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Disc of the week: Tania Gill's enticing path through unfamiliar woods

Bolger Station Tania Gill (Barnyard Records)

According to VIA Rail, its Bolger Station in Quebec is a request-only stop in the woods, with no access by car. But maybe you can get there by listening to this CD.

Toronto pianist Tania Gill's first solo disc begins in a quiet, ambient space that feels wide-open and watchful, flecked with single notes from Clinton Ryder's bass and Jean Martin's percussion. Then a major triad forms under Gill's hands, and rolls into a simple strophic tune that feels old and new at once. It's the title track, and the overture for a whimsical album-length tour of one woman's forest trek through jazz, pop and other kinds of melodic music.

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Melodic is the key word. The piano is great for presenting a compact view of music's vertical dimension - its chordal structures and harmonic shifts - but Gill's mind also runs strongly along the horizontal. Her solo playing can sound like instrumentalized voices, each line having its own co-dependent life, as in Bach or Hindemith. In a tune like Peter Johnston's On My Sleeve, the harmony forms a vapour trail from melodic notes left to hang in the air behind the moving parts. The tonal centre feels elusive, till the sly affirmation of the final moments. On this album, the path that takes you home through unfamiliar woods is always the most fun.

In other numbers, it's the rhythm that makes itself unfamiliar. Magpie begins with an appealingly angular, bebopish tune, as laconic as anything by Thelonious Monk, then lopes into a free-wheeling movement that's full of energy but slips the beat around like the pea in a shell-game. Paso springs from a jumpy, regular bass-line into a gliding fairground waltz that comes and goes like a memory of familiar places, returning most strongly whenever the music's centifugal force threatens to burst the thing into aphorisms.

Waltz-time returns in Bicycle, again acting almost as the ground for a palimpsest that at times obscures it entirely. The lilting tune of Wilf Carter's Maple Leaf Waltz emerges rather abruptly from a spatter of obscurely connected single notes that persists beyond Gill's vocal performance. "The music may stop for a while," she sings, and pauses, as the instrumental chatter continues; and then she jumps back into the verse, like someone who has fallen out of a dance whose steps require a rummaging of personal history to remember.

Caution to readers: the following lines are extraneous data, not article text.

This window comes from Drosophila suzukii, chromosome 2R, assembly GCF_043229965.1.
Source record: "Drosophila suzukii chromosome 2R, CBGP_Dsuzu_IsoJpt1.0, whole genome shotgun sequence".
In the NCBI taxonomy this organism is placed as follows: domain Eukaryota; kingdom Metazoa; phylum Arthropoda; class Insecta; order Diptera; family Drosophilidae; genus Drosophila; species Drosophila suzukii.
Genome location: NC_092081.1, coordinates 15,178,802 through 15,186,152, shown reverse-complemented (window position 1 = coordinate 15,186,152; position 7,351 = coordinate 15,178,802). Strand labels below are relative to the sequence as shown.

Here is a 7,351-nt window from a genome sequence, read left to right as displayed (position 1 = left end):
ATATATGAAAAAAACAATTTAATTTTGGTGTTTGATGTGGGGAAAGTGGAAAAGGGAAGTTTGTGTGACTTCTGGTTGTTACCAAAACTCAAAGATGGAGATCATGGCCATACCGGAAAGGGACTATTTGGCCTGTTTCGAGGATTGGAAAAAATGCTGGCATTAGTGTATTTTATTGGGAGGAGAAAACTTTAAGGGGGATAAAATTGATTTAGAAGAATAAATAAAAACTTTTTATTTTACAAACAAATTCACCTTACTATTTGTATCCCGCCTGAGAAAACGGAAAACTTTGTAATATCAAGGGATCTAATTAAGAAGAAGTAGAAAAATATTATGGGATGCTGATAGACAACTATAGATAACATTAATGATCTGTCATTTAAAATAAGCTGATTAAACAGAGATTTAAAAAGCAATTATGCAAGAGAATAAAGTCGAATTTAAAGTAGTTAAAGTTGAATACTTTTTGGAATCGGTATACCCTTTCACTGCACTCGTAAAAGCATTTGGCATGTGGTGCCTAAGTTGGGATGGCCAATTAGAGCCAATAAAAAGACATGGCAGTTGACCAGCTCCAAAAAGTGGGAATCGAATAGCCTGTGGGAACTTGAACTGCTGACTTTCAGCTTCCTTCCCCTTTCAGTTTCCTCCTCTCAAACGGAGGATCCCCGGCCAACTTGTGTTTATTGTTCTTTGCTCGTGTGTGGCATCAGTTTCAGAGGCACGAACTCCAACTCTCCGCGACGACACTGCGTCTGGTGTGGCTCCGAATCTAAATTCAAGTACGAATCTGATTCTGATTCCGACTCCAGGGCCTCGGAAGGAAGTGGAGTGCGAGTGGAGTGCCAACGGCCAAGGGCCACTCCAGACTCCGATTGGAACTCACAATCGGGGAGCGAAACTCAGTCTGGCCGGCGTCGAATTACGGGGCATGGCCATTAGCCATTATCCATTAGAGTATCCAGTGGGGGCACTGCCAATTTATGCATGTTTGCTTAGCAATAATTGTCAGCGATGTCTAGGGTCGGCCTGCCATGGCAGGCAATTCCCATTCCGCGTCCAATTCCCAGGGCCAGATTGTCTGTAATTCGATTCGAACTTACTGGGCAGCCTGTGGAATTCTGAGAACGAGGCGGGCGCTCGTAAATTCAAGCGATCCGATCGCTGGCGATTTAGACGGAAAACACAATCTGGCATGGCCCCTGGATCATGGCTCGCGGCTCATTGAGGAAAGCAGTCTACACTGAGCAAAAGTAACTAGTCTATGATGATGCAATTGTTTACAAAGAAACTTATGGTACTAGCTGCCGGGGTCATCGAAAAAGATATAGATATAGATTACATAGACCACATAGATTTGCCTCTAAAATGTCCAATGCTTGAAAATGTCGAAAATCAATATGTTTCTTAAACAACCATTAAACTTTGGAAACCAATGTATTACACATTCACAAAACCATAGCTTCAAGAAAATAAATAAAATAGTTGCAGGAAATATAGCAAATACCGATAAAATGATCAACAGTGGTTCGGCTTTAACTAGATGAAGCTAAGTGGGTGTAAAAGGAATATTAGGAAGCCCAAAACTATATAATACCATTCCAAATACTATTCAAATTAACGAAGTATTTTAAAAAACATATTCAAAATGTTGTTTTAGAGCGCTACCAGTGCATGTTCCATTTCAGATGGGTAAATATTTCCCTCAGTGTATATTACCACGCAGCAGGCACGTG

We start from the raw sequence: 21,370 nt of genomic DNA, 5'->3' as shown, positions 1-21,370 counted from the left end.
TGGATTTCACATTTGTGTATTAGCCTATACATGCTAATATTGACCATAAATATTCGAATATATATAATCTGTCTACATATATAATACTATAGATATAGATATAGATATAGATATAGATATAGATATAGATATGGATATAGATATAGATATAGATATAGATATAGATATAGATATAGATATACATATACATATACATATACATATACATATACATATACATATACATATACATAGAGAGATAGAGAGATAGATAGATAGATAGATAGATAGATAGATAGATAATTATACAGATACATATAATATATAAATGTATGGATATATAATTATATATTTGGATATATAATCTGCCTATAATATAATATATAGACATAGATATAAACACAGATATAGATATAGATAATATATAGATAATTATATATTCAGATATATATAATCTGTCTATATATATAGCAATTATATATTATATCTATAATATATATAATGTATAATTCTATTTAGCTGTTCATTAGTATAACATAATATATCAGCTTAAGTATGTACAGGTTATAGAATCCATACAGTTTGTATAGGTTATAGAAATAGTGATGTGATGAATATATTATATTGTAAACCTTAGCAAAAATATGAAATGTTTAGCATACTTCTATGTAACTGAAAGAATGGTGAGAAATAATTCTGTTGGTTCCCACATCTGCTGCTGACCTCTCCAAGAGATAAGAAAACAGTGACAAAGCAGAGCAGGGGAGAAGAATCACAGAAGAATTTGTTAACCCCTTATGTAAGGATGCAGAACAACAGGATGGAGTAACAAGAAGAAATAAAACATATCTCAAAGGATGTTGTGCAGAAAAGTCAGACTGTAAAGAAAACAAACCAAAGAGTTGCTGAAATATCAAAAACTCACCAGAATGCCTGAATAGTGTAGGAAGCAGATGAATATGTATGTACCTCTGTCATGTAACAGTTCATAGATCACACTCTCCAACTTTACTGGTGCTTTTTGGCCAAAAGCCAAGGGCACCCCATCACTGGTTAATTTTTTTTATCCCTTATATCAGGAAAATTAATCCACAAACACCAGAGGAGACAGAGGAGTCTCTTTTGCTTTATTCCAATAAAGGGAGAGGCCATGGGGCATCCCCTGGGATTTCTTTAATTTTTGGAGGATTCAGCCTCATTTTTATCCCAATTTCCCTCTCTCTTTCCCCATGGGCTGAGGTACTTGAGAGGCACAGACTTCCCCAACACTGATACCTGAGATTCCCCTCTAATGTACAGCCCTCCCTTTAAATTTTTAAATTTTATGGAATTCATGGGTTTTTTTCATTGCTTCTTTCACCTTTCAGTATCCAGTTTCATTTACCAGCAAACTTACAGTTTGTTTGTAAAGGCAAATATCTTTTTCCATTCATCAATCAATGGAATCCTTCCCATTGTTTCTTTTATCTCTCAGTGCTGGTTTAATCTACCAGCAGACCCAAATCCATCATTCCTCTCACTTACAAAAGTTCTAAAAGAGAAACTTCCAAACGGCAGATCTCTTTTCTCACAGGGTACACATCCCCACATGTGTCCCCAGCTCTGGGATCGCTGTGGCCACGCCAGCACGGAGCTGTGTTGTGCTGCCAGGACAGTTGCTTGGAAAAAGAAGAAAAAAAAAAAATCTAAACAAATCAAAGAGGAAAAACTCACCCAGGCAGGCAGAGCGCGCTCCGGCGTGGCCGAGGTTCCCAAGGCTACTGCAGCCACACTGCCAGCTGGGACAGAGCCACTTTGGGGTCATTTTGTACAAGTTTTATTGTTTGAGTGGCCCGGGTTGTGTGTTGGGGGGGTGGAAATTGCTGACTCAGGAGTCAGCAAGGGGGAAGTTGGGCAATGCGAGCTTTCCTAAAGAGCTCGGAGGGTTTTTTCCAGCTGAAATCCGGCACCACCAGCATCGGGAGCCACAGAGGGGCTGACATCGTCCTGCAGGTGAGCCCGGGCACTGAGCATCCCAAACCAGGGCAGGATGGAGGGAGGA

The fracturing of an existing melody is only the most obvious way in which this disc reminds us that you don't need many notes to be melodic. How many? Maybe not more than one, if you play it in the right place, with the right tone and feeling. Fortunately for Gill, her colleagues are also masters of that kind of melody. Trumpeter Lina Allemano is especially good at the melodification of thought and sound. Her finely textured improvisations are always intent but casual, as if she were merely picking out notes and phrases that have always been there, waiting to be made audible. Her complexities feel natural and almost self-evident.

That's true of the record as a whole. In the end, Bolger Station makes itself a destination for many travellers, journeying alone or in groups, who may at different moments find it a very familiar place, or the portal to a wilderness where no cars go.

Two tracks from Tania Gill's Bolger Station can be heard here: tania gill.html.

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